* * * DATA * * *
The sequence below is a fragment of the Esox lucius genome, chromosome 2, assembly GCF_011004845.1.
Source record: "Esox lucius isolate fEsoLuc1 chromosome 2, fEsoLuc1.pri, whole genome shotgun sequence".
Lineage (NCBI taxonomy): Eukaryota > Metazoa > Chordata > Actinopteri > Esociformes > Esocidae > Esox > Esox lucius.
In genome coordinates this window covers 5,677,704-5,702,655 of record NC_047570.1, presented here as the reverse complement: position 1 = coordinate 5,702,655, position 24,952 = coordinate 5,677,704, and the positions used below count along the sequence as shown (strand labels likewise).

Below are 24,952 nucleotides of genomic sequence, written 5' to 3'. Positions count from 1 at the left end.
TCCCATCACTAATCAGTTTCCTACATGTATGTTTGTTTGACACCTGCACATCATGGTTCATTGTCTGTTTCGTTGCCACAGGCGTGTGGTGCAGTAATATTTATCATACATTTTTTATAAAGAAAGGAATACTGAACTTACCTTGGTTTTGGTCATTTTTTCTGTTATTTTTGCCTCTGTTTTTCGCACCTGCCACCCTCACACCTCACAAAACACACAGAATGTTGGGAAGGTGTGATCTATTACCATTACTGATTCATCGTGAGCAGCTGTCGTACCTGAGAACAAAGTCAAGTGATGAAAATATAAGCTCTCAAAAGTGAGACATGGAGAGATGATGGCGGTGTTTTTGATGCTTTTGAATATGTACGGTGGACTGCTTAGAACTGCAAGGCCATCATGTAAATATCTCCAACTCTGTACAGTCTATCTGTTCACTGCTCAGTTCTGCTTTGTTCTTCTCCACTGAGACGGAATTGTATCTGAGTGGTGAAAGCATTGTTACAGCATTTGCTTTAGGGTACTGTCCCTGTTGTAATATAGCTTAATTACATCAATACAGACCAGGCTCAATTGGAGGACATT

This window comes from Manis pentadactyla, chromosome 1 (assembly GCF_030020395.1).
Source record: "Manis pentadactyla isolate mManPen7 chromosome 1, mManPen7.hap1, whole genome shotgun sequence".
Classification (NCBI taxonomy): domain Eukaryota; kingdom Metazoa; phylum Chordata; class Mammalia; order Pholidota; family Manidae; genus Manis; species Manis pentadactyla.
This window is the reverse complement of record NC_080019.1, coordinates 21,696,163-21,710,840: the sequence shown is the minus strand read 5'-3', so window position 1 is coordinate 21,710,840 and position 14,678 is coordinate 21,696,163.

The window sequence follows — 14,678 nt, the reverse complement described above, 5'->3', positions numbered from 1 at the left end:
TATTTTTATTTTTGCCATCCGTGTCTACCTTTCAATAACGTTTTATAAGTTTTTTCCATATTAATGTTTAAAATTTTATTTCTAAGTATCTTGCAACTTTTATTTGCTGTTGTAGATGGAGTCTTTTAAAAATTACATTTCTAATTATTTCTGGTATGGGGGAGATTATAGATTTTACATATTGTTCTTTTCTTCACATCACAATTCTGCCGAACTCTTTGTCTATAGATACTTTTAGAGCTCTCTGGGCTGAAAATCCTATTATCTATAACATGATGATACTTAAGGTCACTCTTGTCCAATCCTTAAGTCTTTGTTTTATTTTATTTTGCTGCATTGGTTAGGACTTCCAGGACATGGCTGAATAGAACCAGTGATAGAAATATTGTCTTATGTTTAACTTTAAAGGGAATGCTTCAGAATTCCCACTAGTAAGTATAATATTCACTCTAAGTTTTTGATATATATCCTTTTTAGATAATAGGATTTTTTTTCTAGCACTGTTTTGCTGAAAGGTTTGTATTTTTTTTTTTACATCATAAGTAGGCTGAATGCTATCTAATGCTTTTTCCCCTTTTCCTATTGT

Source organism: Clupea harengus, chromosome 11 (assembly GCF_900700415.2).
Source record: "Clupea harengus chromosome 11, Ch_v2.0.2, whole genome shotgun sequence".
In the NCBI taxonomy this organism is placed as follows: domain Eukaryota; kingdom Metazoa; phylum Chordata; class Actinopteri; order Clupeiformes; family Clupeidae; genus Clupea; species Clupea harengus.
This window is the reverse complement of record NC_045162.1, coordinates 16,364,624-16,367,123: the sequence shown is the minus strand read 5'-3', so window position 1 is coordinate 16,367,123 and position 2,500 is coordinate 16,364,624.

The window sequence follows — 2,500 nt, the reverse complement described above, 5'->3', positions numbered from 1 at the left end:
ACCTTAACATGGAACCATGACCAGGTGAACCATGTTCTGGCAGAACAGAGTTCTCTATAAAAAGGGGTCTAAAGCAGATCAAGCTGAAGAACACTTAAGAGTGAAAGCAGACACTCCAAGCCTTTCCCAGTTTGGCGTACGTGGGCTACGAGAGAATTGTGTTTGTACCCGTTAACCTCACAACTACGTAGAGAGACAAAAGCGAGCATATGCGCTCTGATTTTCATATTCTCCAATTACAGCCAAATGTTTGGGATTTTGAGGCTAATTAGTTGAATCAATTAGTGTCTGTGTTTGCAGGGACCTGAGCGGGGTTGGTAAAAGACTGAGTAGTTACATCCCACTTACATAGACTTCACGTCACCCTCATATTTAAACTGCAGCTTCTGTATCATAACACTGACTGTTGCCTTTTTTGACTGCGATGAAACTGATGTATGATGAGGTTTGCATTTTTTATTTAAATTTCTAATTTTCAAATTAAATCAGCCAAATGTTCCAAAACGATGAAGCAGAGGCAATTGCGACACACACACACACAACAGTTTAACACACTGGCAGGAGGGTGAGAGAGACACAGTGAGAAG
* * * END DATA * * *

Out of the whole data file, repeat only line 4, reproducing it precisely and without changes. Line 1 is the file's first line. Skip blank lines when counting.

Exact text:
In genome coordinates this window covers 5,677,704-5,702,655 of record NC_047570.1, presented here as the reverse complement: position 1 = coordinate 5,702,655, position 24,952 = coordinate 5,677,704, and the positions used below count along the sequence as shown (strand labels likewise).